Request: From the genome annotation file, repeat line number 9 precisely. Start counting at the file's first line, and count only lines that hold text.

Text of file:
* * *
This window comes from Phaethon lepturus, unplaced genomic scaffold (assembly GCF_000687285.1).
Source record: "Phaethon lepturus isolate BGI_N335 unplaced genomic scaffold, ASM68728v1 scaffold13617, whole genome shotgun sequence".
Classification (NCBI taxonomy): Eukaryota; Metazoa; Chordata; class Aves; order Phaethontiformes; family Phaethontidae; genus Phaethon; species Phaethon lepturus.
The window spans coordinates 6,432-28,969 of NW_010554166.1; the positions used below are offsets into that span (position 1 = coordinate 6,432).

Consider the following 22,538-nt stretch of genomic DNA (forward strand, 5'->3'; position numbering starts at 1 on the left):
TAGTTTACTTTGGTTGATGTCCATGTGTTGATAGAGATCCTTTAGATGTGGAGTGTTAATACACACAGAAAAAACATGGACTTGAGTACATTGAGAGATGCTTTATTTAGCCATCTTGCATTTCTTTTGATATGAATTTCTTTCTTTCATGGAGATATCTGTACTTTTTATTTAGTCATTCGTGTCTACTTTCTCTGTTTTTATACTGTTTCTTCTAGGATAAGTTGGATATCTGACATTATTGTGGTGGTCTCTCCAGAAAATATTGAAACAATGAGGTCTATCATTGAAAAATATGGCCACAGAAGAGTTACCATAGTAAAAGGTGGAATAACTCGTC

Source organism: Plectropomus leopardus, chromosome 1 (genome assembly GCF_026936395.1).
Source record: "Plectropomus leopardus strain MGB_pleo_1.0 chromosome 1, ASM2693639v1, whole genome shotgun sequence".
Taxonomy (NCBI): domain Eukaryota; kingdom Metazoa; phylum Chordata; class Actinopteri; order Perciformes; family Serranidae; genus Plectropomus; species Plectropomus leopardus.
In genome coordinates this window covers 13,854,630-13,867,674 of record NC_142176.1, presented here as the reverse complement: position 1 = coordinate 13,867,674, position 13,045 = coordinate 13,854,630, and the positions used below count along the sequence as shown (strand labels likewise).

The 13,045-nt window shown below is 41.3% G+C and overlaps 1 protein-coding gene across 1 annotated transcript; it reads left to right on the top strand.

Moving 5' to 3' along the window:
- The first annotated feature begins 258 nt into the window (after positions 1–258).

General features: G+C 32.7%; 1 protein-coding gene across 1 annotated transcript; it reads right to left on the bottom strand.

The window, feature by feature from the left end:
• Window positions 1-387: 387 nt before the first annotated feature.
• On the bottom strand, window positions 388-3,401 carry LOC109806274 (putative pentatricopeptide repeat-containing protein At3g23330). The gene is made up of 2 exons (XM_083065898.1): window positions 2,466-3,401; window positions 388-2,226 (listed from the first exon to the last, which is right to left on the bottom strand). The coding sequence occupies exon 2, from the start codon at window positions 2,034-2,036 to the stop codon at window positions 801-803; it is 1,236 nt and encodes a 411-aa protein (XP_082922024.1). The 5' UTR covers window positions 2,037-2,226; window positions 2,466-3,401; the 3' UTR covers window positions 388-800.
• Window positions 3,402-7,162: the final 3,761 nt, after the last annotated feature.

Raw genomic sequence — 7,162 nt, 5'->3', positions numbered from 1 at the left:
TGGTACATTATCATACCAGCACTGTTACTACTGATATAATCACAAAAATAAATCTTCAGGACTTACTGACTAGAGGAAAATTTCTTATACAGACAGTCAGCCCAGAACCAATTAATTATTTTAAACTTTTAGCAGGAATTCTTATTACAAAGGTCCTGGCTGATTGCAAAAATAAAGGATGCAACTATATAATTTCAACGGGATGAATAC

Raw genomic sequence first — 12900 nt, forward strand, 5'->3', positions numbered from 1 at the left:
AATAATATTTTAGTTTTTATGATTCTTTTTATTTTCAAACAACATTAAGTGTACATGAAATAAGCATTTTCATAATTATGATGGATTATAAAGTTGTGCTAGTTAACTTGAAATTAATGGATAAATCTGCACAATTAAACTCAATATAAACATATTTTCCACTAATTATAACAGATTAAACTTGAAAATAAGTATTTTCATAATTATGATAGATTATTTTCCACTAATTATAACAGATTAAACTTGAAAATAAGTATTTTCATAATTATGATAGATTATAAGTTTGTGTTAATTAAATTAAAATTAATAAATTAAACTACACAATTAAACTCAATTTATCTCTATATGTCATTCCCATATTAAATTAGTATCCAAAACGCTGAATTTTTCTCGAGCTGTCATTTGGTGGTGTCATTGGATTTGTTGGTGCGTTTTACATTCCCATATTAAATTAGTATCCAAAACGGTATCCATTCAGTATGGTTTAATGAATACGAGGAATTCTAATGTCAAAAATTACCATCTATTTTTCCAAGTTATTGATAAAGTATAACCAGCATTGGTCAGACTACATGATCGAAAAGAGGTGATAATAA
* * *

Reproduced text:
Taxonomy (NCBI): domain Eukaryota; kingdom Metazoa; phylum Chordata; class Actinopteri; order Perciformes; family Serranidae; genus Plectropomus; species Plectropomus leopardus.